Good morning!

Greetings in the name of the Father, the son, and the Holy Spirit.


On the evening of that day, the first day of the week, the doors being locked where the disciples were for fear of the Jews, Jesus came and stood among them and said to them, ‘Peace be with you. (John 20:19)




Imagine the intense mixture of fear and hope that filled a small, dimly lit room where Jesus’ disciples huddled together behind locked doors. These men were enveloped in a profound sense of uncertainty; their leader, whom they had followed with unwavering faith, had been crucified, leaving them directionless and deeply afraid of the repercussions they might face. The future was a murky void, filled with more questions than answers. How could they carry on the mission Jesus had entrusted to them? Would they too be hunted down? The weight of these worries pressed heavily upon every heart in that quiet, secluded space.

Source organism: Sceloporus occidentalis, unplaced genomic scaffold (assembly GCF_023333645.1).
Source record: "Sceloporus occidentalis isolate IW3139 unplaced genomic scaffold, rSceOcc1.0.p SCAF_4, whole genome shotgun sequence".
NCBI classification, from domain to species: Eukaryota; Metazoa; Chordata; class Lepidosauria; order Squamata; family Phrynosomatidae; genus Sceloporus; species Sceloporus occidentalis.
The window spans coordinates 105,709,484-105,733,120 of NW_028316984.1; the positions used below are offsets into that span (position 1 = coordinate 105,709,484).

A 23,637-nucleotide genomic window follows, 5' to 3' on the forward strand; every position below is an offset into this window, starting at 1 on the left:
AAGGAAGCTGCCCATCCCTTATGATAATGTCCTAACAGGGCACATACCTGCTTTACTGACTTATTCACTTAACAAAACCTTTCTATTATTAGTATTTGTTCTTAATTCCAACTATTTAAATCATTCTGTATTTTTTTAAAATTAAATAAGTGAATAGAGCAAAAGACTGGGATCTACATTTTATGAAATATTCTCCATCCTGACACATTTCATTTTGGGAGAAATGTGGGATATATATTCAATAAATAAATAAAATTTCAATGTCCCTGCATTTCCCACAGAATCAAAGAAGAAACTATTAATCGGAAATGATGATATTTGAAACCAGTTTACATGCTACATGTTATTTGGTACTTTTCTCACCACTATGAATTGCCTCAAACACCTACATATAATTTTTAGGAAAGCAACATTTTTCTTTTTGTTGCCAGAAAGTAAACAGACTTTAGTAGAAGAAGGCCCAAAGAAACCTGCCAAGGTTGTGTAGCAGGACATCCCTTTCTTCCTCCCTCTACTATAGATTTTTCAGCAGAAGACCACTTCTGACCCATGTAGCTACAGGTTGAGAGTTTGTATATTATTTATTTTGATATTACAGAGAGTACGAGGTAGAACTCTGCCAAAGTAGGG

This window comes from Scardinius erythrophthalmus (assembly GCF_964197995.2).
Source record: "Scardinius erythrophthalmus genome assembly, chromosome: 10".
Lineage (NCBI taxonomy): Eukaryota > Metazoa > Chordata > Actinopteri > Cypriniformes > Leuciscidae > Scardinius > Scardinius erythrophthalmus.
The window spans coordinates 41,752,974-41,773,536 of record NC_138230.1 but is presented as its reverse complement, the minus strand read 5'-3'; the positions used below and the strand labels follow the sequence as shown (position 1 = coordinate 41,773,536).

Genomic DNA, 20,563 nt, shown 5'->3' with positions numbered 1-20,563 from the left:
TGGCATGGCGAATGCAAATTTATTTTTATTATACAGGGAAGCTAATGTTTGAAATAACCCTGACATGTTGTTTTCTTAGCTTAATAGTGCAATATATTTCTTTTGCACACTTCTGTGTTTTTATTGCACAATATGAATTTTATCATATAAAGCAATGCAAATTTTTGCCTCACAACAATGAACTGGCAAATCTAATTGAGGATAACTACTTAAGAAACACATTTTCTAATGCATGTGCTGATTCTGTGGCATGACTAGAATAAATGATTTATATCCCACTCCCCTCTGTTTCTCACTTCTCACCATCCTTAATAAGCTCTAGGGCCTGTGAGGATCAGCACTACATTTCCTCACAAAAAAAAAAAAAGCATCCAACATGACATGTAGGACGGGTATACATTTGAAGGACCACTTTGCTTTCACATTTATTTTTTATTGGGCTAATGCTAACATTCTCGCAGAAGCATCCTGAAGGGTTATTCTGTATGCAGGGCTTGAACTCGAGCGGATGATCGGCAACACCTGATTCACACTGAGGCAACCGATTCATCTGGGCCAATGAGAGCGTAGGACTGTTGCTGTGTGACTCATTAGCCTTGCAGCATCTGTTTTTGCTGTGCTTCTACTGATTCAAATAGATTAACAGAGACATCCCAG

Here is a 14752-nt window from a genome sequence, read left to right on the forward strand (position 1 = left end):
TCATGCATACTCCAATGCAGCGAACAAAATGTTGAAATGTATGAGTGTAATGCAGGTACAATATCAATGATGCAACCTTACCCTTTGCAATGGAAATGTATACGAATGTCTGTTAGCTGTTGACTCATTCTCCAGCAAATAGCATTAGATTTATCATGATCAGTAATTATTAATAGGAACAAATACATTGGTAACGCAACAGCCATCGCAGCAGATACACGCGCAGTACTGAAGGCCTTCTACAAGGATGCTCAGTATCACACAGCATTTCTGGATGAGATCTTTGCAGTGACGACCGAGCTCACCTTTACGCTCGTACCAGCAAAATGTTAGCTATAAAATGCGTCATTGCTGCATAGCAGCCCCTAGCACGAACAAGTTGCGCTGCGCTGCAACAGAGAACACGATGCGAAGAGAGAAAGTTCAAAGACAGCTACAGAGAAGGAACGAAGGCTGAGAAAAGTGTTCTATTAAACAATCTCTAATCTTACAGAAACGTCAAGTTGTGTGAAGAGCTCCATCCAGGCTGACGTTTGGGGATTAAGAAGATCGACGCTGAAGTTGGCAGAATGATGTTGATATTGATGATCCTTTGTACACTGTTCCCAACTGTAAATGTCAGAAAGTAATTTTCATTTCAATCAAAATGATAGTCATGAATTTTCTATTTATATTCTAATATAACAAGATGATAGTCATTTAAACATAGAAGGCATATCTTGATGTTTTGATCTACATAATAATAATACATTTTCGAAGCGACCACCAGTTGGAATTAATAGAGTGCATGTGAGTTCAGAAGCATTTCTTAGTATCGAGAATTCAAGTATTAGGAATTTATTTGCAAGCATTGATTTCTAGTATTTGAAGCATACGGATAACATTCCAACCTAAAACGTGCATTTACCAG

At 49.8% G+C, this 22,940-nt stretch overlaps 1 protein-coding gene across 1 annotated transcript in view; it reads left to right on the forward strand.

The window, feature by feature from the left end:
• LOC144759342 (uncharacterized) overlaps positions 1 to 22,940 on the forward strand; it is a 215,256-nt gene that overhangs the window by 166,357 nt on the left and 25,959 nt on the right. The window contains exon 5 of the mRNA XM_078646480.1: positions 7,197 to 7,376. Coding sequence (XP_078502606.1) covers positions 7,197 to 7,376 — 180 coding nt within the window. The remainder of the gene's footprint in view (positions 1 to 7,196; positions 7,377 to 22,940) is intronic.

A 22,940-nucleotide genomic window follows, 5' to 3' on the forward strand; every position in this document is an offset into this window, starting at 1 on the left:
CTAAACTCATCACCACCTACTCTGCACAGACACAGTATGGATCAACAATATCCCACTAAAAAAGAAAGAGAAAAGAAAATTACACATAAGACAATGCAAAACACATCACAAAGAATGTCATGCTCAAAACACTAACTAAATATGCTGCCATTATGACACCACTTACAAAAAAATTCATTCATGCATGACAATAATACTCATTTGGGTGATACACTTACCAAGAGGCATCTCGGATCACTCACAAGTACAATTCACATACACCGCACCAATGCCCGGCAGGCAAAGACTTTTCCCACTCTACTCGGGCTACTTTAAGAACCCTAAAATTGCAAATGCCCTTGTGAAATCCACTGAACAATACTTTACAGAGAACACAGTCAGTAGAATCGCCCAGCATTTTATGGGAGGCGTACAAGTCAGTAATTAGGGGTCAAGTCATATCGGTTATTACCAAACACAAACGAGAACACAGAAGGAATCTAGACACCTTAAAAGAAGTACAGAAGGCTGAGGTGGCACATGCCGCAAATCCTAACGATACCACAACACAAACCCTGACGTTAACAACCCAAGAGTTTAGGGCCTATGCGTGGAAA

Into this thick atmosphere of trepidation and subdued whispers, Jesus appears—suddenly and miraculously. He stands among His disciples, not as a ghost or a vision, but in resurrected flesh and blood, bringing with Him an aura of peace that pierces the prevailing gloom. “Peace be with you,” He says (John 20:19), words that cut through the tension like a sharp blade through cloth. This profound moment, so vividly captured in John 20:19-29, does more than merely confirm the reality of His resurrection; it also addresses the deeply human experiences of doubt a—-nd belief that are common to us all.


This encounter between Jesus and His disciples is not just a pivotal event in the narrative of Christianity; it’s a mirror reflecting the universal struggle between fear and hope, skepticism and faith. As we delve into this passage, we explore how Jesus’ appearance not only solidifies the faith of His followers but also offers timeless insights into overcoming the doubts that so often besiege the human mind.




Peace Amidst Fear